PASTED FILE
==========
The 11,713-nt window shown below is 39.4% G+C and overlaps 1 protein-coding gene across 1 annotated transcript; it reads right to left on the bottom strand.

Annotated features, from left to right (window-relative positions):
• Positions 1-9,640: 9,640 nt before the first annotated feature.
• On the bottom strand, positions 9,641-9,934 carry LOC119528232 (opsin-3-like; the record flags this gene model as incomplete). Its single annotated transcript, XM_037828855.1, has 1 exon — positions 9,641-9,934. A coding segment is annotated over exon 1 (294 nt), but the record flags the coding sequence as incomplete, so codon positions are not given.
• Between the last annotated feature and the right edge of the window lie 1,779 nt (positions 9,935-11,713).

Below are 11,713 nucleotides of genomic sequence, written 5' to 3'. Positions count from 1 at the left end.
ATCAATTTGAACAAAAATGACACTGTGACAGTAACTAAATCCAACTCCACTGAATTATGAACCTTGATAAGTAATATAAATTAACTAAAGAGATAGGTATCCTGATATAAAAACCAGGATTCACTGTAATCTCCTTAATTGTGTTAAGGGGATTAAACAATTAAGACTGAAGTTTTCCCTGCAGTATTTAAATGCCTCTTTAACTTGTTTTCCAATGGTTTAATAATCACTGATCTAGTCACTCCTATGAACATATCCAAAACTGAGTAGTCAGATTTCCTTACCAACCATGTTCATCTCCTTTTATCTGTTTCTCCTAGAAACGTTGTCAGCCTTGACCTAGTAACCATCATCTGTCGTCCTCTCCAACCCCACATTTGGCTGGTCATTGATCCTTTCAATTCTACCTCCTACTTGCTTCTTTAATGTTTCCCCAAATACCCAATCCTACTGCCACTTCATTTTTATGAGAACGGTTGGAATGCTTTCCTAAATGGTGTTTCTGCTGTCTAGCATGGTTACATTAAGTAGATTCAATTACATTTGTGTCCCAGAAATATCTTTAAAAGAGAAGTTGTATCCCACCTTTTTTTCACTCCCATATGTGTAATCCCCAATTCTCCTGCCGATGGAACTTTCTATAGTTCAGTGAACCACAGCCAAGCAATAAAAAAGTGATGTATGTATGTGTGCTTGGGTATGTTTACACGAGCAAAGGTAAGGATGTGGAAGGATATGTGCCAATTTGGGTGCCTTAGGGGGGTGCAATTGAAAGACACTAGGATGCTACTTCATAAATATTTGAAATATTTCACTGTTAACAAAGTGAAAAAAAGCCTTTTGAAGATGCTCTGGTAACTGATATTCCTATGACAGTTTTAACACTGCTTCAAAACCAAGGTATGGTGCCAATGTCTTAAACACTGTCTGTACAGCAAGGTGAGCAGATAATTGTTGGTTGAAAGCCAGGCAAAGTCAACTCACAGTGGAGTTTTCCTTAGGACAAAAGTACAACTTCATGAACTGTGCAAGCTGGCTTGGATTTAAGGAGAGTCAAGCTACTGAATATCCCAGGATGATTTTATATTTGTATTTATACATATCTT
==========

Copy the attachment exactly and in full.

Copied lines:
The 11,713-nt window shown below is 39.4% G+C and overlaps 1 protein-coding gene across 1 annotated transcript; it reads right to left on the bottom strand.

Annotated features, from left to right (window-relative positions):
• Positions 1-9,640: 9,640 nt before the first annotated feature.
• On the bottom strand, positions 9,641-9,934 carry LOC119528232 (opsin-3-like; the record flags this gene model as incomplete). Its single annotated transcript, XM_037828855.1, has 1 exon — positions 9,641-9,934. A coding segment is annotated over exon 1 (294 nt), but the record flags the coding sequence as incomplete, so codon positions are not given.
• Between the last annotated feature and the right edge of the window lie 1,779 nt (positions 9,935-11,713).

Below are 11,713 nucleotides of genomic sequence, written 5' to 3'. Positions count from 1 at the left end.
ATCAATTTGAACAAAAATGACACTGTGACAGTAACTAAATCCAACTCCACTGAATTATGAACCTTGATAAGTAATATAAATTAACTAAAGAGATAGGTATCCTGATATAAAAACCAGGATTCACTGTAATCTCCTTAATTGTGTTAAGGGGATTAAACAATTAAGACTGAAGTTTTCCCTGCAGTATTTAAATGCCTCTTTAACTTGTTTTCCAATGGTTTAATAATCACTGATCTAGTCACTCCTATGAACATATCCAAAACTGAGTAGTCAGATTTCCTTACCAACCATGTTCATCTCCTTTTATCTGTTTCTCCTAGAAACGTTGTCAGCCTTGACCTAGTAACCATCATCTGTCGTCCTCTCCAACCCCACATTTGGCTGGTCATTGATCCTTTCAATTCTACCTCCTACTTGCTTCTTTAATGTTTCCCCAAATACCCAATCCTACTGCCACTTCATTTTTATGAGAACGGTTGGAATGCTTTCCTAAATGGTGTTTCTGCTGTCTAGCATGGTTACATTAAGTAGATTCAATTACATTTGTGTCCCAGAAATATCTTTAAAAGAGAAGTTGTATCCCACCTTTTTTTCACTCCCATATGTGTAATCCCCAATTCTCCTGCCGATGGAACTTTCTATAGTTCAGTGAACCACAGCCAAGCAATAAAAAAGTGATGTATGTATGTGTGCTTGGGTATGTTTACACGAGCAAAGGTAAGGATGTGGAAGGATATGTGCCAATTTGGGTGCCTTAGGGGGGTGCAATTGAAAGACACTAGGATGCTACTTCATAAATATTTGAAATATTTCACTGTTAACAAAGTGAAAAAAAGCCTTTTGAAGATGCTCTGGTAACTGATATTCCTATGACAGTTTTAACACTGCTTCAAAACCAAGGTATGGTGCCAATGTCTTAAACACTGTCTGTACAGCAAGGTGAGCAGATAATTGTTGGTTGAAAGCCAGGCAAAGTCAACTCACAGTGGAGTTTTCCTTAGGACAAAAGTACAACTTCATGAACTGTGCAAGCTGGCTTGGATTTAAGGAGAGTCAAGCTACTGAATATCCCAGGATGATTTTATATTTGTATTTATACATATCTT